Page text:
Estimated expenditure of medicines in each of the first 3 years post-ratification (i.e. three instances per medicine, one for each year) was based upon pharmaceutical company submissions to AWMSG. In some cases this information was ‘commercial in confidence’ so no medicine or company was identified by name in the analysis (although it was available to the researchers). Primary care medicines expenditure data were obtained from the Comparative Analysis System for Prescribing Audit (CASPA) (NHS Wales Shared Services Partnership; version 1.0.15.0). This database records all prescriptions issued for dispensing by community pharmacies and which are subsequently dispensed and submitted to NHS Wales Shared Services Partnership for pricing. This is the mechanism through which community (primary care) pharmacies are reimbursed for their dispensing costs. Secondary care (hospital) medicines expenditure data was obtained from the Medusa database in Wales. These data capture issues of medicines made via hospital pharmacy dispensing systems. All expenditure was measured in pounds sterling in the relevant year of data capture. List prices of medicines in the UK generally remain constant for the life of the product; therefore, no adjustment was made for inflation. In the UK, VAT is not charged on medicines dispensed in primary care, but is charged on hospital medicines purchases. Company estimates were exclusive of VAT, so VAT (at 20% of expenditure) was removed from the observed secondary care expenditure data obtained from Medusa. Primary and secondary care data were then combined to give an overall figure for observed expenditure in Wales. Observed expenditure was calculated annually for the first 3 years (on a rolling 12-month basis), starting in the first financial quarter following ministerial ratification of the AWMSG positive recommendation for the medicine.

2.3 Data Analysis

The median estimated and observed expenditure in each of the 3 years following AWMSG recommendation were compared. Because the data were not normally distributed, the Wilcoxon matched-pairs signed rank test was used. Spearman correlation analysis was used to determine whether there was a statistically significant association between the estimated expenditure (independent variable) and observed expenditure (dependent variable) in each of the 3 years following positive recommendation. To allow comparison with other published literature, the number of predictions falling within 40% and within 100% of the observed expenditure was also analysed. This was based on the percentage difference in estimated expenditure versus observed expenditure, calculated as estimated minus observed divided by observed expenditure. All data were analysed using GraphPad Prism version 5.04 for Windows (GraphPad Software, La Jolla, CA, USA).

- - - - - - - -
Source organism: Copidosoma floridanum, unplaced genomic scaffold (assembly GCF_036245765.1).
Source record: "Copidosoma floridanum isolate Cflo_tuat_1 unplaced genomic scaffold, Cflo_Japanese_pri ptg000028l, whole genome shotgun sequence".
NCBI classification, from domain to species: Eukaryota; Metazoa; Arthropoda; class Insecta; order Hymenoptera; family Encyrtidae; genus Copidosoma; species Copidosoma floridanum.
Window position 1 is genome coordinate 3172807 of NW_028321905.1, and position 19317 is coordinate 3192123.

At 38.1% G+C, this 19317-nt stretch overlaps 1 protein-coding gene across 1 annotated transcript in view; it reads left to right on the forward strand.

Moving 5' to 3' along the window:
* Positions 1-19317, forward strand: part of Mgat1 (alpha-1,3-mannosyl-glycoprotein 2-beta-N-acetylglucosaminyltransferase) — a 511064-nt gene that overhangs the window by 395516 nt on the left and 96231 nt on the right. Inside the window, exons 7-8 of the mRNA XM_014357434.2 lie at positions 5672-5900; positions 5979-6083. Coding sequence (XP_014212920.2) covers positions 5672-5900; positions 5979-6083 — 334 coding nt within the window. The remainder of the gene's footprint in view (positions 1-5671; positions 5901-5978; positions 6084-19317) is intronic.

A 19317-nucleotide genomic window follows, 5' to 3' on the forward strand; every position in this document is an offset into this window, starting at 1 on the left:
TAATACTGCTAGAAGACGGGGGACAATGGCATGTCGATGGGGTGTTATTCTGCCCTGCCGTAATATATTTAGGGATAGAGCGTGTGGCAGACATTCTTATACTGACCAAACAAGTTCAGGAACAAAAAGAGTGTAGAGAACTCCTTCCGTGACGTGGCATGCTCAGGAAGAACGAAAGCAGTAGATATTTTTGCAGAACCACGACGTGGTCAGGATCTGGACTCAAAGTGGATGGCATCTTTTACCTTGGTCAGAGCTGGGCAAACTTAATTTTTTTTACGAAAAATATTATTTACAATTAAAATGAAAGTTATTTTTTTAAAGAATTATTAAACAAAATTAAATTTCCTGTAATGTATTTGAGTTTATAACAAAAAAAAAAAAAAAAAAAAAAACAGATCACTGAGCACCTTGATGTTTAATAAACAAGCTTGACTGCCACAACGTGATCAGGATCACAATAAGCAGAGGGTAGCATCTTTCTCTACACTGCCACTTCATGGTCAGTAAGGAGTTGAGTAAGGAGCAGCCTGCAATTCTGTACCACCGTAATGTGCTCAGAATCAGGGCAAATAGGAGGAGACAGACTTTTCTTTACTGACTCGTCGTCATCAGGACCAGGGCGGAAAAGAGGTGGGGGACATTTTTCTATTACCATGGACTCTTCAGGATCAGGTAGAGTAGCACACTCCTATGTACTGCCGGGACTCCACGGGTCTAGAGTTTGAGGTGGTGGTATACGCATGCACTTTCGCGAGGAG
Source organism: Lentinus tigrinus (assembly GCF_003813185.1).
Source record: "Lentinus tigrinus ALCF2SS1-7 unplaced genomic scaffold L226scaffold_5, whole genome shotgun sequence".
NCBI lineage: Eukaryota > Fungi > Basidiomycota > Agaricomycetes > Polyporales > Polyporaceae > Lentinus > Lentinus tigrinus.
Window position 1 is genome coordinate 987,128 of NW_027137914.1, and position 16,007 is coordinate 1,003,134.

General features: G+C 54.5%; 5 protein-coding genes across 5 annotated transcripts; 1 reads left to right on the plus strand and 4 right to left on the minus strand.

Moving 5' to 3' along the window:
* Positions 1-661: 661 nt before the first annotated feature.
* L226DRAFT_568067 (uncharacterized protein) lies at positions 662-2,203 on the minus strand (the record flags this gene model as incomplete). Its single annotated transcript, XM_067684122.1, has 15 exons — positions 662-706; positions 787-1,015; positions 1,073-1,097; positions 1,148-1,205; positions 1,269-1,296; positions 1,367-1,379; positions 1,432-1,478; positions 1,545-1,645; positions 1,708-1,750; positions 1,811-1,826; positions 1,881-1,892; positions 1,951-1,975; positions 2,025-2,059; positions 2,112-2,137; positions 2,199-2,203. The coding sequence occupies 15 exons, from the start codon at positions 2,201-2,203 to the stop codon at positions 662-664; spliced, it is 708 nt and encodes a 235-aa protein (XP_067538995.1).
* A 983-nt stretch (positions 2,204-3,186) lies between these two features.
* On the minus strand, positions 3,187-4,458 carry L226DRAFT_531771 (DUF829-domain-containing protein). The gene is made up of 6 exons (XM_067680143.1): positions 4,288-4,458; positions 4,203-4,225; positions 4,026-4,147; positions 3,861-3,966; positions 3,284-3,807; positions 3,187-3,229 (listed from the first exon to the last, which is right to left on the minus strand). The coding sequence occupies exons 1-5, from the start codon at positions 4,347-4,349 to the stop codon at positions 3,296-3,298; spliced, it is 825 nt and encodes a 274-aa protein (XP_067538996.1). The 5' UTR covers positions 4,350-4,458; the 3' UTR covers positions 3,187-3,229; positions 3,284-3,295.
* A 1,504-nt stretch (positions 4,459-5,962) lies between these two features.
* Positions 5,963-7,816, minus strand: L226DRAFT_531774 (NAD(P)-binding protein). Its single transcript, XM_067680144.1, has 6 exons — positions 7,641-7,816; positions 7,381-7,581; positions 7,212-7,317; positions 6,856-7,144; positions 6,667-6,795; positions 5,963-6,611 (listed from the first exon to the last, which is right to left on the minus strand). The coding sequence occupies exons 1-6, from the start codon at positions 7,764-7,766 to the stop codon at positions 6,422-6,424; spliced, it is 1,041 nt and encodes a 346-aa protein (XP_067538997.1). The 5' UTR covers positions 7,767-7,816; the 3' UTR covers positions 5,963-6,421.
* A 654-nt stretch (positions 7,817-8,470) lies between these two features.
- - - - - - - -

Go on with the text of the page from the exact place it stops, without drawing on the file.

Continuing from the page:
3 Results

From May 2005 to December 2013, 176 medicines were appraised by AWMSG, of which 49 were eligible for inclusion in the analysis. Of the remaining 127 medicines, 24 were not recommended by AWMSG and 103 had evidence of usage for other indications prior to the relevant AWMSG appraisal. Table 1 lists abbreviated indications for the medicines. The sum of the total estimated expenditure for the 49 medicines was compared with the sum of the total observed expenditure; total expenditure was overestimated by 41% (year 1), 52% (year 2) and 62% (year 3).
Table 1

Abbreviated indications of the 49 included medicines

Abbreviated indication

Number of medicines

Care setting accounting for majority of medicine usage

HIV

8

Primary/secondary

Seizures

4

Primary

Pulmonary arterial hypertension

3

Primary/secondary

Actinic keratosis

3

Primary/secondary

Type 2 diabetes mellitus

3

Primary

COPD

2

Primary

Gastric antisecretory treatment

1

Secondary

Angina pectoris

1

Primary/secondary

Hypertension

1

Primary/secondary

Anticoagulation

1

Secondary

Parkinson’s disease

1

Primary

Severe chronic pain

1

Primary

Schizophrenia

1

Secondary

ADHD

1

Primary

Candidiasis

1

Secondary

Malaria

1

Primary

Clostridium difficile infection

1

Secondary

Chronic pulmonary infection

1

Secondary

Osteoporosis

1

Secondary

Growth failure

1

Primary/secondary

Urinary incontinence

1

Primary/secondary

Leukaemia

1

Secondary

Prophylaxis of transplant rejection

1

Primary/secondary

Gastric cancer

1

Secondary

Thrombocythaemia

1

Secondary

Enzyme replacement therapy

1

Secondary

Iron deficiency

1

Secondary

Anaemia

1

Secondary

Urea cycle disorders

1

Secondary

Dupuytren’s contracture

1

Secondary

Skin and tissue infections

1

Secondary

Sedation (anaesthesia)

1

Secondary

Total

49

 

ADHD attention deficit hyperactivity disorder, COPD chronic obstructive pulmonary disease